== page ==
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Western Africa Medium Grant

Securing the future of Kambui Hills, Sierra Leone

Terrestrial protected area Indigenous and Community Conserved Area (ICCA) Key biodiversity area
Governance Management effectiveness Livelihoods
Local communities Indigeous people
399,845.09 EUR Sierra Leone, Western Africa September 01, 2020 - August 31, 2021

Protected and conserved area(s) concerned

Kambui Hills and Extensions Forest Reserve 303925; Kambui South Forest Reserve 29972

Diagnostic tools used

National Biodiversity Strategy and Action Plan https://www.cbd.int/doc/world/sl/sl-nbsap-v2-en.pdf

The BIOPAMA AC Objectives addressed

  • Enhance the management and governance of priority protected areas by addressing existing limitations;
  • Support local communities’ initiatives aiming to enhance the livelihoods of local people whilst effectively contributing to protected areas management.

Priority needs addressed

The priority need of the project is to deliver a well-managed forest reserve, clearly demarcated and highly visible and known and appreciated by local communities, The reserve should help conserve ecosystems and maintain a rich biodiversity. It should provide ecosystem services for both humans and biodiversity and help to combat climate change. The Kambui Hills Forest Reserve forest should be co-managed by the government and the communities.

Project activities

Several years of neglect in terms of management has resulted in increased illegal and damaging human activities within the reserve. Large areas have been encroached upon and degraded through activities like chain saw logging, charcoal harvesting, mining, slash and burn farming and settlement development and hunting. The unclear boundary creates ambiguity as to where the reserve ends and where the salvage lands begin.

To reveres this situation a robust awareness campaign about the reserve, its purpose and its usefulness will be undertaken with the aim of getting the communities to subscribe to and support its conservation. The campaign will also popularize the laws governing the reserve. The ill-defined and ambiguous boundaries which rationalise encroachment will be made clearly visible through brushing of the border, beacon erection, sign posting and establishment of a buffer zone. The degraded areas will be rehabilitated.

Damage is done to the reserve as forest edge communities utilize forest resources to finance a living. The project will create opportunities for alternative livelihoods. Alternative livelihoods will divert human activities away from the reserve into the salvage lands and so reduce pressure on the former.

A management plan and local bye laws will be created in consultation with the communities and the project will obtain an agreement between all focal communities, and the National Protected Area Authority /Forestry Department, and the Conservation Society of Sierra Leone to adhere to Forest protection laws. To ensure that all parties keep to the agreements a task force who will oversee and monitor events within the forest be instituted.  A reserve governance structure will also be established.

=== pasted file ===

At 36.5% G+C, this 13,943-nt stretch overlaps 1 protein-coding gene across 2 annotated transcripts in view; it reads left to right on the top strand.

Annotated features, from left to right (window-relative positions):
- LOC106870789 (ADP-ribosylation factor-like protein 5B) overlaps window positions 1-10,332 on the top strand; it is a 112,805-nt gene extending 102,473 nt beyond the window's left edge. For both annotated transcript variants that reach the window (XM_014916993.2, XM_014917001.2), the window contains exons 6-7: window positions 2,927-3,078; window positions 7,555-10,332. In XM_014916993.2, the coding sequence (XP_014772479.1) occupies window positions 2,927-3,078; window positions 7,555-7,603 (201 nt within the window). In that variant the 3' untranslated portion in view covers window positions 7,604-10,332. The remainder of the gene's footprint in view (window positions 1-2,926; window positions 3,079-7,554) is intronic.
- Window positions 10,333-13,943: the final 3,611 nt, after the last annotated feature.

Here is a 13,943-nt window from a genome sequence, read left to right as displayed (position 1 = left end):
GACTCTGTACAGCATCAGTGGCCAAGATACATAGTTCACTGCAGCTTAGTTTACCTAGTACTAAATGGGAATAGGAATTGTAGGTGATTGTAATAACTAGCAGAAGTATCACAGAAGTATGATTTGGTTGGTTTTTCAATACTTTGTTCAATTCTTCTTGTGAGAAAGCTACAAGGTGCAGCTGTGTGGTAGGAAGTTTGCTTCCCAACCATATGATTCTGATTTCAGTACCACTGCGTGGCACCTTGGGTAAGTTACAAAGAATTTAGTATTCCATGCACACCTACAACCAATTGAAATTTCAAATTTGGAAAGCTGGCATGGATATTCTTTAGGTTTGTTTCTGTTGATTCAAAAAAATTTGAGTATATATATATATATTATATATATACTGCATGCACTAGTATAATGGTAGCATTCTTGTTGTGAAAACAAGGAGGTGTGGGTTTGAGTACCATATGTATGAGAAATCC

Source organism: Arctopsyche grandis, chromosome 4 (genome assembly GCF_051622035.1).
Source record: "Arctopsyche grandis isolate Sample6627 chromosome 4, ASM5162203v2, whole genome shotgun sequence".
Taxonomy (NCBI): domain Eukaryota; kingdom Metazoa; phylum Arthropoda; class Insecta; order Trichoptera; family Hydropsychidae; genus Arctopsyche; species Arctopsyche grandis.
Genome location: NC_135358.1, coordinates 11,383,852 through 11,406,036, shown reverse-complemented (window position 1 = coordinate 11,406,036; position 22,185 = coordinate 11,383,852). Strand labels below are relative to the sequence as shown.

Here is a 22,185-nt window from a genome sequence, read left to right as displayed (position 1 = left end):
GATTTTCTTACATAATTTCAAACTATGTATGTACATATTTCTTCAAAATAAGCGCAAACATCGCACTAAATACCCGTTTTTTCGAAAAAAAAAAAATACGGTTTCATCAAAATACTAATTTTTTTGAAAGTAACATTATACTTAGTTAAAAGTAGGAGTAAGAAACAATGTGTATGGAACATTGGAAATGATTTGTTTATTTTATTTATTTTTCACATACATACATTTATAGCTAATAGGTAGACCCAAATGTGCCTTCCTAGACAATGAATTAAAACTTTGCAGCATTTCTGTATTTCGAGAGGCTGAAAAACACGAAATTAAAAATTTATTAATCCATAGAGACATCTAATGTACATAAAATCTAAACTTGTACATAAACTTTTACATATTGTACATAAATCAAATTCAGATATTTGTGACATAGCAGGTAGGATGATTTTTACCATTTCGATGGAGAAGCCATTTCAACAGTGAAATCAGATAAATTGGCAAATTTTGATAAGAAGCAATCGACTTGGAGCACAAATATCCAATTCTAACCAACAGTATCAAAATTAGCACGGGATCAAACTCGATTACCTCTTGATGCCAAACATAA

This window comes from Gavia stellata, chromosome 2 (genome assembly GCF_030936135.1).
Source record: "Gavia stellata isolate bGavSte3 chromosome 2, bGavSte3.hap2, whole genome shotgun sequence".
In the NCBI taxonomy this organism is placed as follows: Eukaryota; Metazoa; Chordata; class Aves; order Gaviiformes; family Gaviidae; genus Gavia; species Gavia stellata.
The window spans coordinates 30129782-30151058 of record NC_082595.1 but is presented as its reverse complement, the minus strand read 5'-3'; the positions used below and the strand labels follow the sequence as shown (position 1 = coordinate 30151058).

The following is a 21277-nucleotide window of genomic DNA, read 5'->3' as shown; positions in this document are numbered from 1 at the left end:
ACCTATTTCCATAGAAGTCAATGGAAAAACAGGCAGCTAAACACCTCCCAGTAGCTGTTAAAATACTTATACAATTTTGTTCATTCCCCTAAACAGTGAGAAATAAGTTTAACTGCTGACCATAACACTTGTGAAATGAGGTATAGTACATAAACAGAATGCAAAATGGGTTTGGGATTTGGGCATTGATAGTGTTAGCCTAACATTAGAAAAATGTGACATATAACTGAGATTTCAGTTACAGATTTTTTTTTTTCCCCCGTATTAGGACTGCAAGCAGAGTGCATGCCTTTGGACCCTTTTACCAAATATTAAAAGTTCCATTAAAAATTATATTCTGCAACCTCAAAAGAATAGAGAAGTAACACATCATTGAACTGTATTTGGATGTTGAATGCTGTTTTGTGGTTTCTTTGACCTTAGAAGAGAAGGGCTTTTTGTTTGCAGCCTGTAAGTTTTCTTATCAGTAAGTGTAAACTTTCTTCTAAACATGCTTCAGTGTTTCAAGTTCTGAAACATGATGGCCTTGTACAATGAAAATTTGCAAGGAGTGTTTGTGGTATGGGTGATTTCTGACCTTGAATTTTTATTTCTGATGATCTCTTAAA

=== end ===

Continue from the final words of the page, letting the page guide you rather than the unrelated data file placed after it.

The project will also contribute to the alleviation of poverty which is so high in the region, by establishing a loan scheme and promoting tourism.

The change the project implementation will bring for the protected area(s)

The project will deliver a reserve with visible and well demarcated boundary known to all stake holders, and with a buffer zone around the perimeter. Stakeholders will be aware of governmental laws and regulations governing the reserve; and the reserve will be benefitting from people’s improved attitude towards it. An agreement between forest edge communities on one hand and NPAA/FD, Kenema DC and CSSL on the other, to adhere to Forest protection laws will be in place. There will be increased support of the stakeholders for the protection of the reserve. The establishment of alternative livelihoods will redirect the activities of the communities to areas outside the forest and positively influence their economic capacity. A well trained task force will overlook the benefit sharing scheme which would have been established. Most of the degraded areas within the reserve would be rehabilitated.

A popularised Governance structure will exist. The FMCs and FD staff will have greater capacity to undertake forest management as a result of training

Community members have appropriate opportunities to participate in management planning, processes and actions in collaboration with the NPAA and the department of forestry. Thus the project will leave behind a well-managed functional reserve, with highly protected rich biodiversity, and maintained ecosystem, with the species richness and diversity maintained or improved. It will provide an opportunity for threatened species to thrive again. Negative human activities will be minimal.

Download the project infofiche.

Implementing organisations

The conservation society – Sierra Leone

Photo credits: George Ganda; Patrick Dauda

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